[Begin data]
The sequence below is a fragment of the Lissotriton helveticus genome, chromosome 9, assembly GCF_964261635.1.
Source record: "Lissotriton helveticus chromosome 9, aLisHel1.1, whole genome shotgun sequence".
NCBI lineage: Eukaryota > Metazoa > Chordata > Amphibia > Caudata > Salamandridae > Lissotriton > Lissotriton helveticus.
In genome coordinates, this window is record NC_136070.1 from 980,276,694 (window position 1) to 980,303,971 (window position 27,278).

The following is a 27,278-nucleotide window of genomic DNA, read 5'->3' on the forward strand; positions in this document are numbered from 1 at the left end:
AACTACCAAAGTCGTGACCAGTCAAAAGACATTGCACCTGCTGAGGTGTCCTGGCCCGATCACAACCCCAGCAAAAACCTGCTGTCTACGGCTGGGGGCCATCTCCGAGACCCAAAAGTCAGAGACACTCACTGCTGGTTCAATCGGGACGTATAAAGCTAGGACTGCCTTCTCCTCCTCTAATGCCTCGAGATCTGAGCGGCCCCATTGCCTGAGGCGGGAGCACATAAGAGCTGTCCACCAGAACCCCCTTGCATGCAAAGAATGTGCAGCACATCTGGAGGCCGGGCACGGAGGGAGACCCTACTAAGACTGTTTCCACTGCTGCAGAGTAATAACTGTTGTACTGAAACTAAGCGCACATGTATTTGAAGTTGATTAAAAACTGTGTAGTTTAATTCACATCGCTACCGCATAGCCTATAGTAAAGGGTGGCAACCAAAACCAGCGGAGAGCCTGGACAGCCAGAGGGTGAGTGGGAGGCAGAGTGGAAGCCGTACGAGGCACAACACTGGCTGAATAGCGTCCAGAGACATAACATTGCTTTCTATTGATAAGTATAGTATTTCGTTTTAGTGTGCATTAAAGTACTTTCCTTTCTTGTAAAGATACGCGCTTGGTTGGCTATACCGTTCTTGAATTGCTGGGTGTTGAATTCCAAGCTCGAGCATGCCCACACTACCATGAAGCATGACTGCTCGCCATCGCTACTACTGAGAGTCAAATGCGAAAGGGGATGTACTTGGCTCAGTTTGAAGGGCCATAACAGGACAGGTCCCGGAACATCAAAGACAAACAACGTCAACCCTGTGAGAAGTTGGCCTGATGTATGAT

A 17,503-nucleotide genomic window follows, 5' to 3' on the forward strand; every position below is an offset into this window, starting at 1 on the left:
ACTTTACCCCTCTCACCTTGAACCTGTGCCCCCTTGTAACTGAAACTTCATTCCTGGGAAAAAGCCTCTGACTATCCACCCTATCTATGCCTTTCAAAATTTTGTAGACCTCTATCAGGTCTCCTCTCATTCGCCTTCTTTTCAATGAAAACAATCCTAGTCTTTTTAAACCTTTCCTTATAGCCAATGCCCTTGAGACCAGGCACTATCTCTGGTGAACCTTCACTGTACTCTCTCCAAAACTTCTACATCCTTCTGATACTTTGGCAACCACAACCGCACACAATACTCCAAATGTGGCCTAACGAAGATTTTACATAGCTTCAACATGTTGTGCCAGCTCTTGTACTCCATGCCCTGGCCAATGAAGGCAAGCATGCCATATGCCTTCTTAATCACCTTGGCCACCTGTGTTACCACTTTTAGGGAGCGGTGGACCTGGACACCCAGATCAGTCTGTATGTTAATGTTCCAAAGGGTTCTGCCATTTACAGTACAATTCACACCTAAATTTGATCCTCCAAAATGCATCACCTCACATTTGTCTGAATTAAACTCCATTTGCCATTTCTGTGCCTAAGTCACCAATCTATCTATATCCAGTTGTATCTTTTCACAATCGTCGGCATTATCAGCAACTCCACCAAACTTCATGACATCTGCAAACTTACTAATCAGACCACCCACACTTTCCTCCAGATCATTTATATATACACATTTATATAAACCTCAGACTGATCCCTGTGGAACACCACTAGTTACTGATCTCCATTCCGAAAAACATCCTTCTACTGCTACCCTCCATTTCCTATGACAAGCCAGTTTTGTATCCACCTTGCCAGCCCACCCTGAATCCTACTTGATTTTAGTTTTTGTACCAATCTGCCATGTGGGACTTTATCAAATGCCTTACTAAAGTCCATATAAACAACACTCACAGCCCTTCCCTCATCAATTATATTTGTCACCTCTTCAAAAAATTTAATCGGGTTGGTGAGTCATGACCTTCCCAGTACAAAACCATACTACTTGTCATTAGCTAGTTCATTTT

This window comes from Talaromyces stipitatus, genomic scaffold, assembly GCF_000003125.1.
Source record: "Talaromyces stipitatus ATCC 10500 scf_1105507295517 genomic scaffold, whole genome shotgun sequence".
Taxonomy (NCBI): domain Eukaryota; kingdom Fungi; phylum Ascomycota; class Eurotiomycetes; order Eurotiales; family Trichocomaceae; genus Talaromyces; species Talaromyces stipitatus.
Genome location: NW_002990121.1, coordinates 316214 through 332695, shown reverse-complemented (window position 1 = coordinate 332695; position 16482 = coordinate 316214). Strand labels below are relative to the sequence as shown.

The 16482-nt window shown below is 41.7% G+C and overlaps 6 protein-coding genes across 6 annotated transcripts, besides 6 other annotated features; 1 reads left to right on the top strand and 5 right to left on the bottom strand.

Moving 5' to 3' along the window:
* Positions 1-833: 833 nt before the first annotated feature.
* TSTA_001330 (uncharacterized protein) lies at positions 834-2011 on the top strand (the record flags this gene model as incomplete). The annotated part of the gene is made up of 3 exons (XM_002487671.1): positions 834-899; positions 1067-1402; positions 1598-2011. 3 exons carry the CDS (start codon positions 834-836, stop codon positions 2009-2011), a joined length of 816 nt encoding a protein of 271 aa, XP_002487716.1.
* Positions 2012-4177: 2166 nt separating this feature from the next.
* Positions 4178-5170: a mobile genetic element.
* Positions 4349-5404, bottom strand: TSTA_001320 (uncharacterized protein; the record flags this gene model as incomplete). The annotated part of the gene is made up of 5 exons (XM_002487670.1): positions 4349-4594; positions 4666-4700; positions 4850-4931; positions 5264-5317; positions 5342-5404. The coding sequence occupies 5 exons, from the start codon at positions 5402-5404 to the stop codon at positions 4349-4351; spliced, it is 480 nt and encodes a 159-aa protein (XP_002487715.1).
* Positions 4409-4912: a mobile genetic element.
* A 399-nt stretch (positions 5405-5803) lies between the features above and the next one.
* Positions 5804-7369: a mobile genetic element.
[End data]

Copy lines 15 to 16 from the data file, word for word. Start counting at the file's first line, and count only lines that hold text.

* Positions 1-833: 833 nt before the first annotated feature.
* TSTA_001330 (uncharacterized protein) lies at positions 834-2011 on the top strand (the record flags this gene model as incomplete). The annotated part of the gene is made up of 3 exons (XM_002487671.1): positions 834-899; positions 1067-1402; positions 1598-2011. 3 exons carry the CDS (start codon positions 834-836, stop codon positions 2009-2011), a joined length of 816 nt encoding a protein of 271 aa, XP_002487716.1.